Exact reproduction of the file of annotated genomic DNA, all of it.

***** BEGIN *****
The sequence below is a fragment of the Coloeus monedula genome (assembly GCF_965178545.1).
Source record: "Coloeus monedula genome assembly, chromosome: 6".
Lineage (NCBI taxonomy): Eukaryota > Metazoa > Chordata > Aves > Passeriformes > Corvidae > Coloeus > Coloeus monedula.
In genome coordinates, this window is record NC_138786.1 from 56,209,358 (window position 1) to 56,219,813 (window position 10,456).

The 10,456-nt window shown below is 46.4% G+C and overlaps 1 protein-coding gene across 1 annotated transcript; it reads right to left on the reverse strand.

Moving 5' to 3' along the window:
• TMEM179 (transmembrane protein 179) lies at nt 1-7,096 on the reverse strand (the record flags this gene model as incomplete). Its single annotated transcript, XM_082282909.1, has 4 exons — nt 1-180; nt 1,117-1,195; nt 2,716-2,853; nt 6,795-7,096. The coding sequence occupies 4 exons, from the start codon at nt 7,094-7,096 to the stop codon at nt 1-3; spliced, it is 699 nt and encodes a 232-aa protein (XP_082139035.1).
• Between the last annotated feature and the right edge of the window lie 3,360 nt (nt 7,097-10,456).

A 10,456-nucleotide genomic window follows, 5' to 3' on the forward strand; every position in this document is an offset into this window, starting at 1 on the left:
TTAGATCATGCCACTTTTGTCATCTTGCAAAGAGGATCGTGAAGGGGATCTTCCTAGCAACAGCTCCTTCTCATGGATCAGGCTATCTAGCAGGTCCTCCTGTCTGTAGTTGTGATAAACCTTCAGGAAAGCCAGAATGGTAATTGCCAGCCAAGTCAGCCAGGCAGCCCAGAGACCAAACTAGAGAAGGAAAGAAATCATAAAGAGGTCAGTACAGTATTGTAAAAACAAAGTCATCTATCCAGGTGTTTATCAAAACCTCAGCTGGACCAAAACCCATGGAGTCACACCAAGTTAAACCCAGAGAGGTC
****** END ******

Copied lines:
The sequence below is a fragment of the Coloeus monedula genome (assembly GCF_965178545.1).
Source record: "Coloeus monedula genome assembly, chromosome: 6".
Lineage (NCBI taxonomy): Eukaryota > Metazoa > Chordata > Aves > Passeriformes > Corvidae > Coloeus > Coloeus monedula.
In genome coordinates, this window is record NC_138786.1 from 56,209,358 (window position 1) to 56,219,813 (window position 10,456).

The 10,456-nt window shown below is 46.4% G+C and overlaps 1 protein-coding gene across 1 annotated transcript; it reads right to left on the reverse strand.

Moving 5' to 3' along the window:
• TMEM179 (transmembrane protein 179) lies at nt 1-7,096 on the reverse strand (the record flags this gene model as incomplete). Its single annotated transcript, XM_082282909.1, has 4 exons — nt 1-180; nt 1,117-1,195; nt 2,716-2,853; nt 6,795-7,096. The coding sequence occupies 4 exons, from the start codon at nt 7,094-7,096 to the stop codon at nt 1-3; spliced, it is 699 nt and encodes a 232-aa protein (XP_082139035.1).
• Between the last annotated feature and the right edge of the window lie 3,360 nt (nt 7,097-10,456).

A 10,456-nucleotide genomic window follows, 5' to 3' on the forward strand; every position in this document is an offset into this window, starting at 1 on the left:
TTAGATCATGCCACTTTTGTCATCTTGCAAAGAGGATCGTGAAGGGGATCTTCCTAGCAACAGCTCCTTCTCATGGATCAGGCTATCTAGCAGGTCCTCCTGTCTGTAGTTGTGATAAACCTTCAGGAAAGCCAGAATGGTAATTGCCAGCCAAGTCAGCCAGGCAGCCCAGAGACCAAACTAGAGAAGGAAAGAAATCATAAAGAGGTCAGTACAGTATTGTAAAAACAAAGTCATCTATCCAGGTGTTTATCAAAACCTCAGCTGGACCAAAACCCATGGAGTCACACCAAGTTAAACCCAGAGAGGTC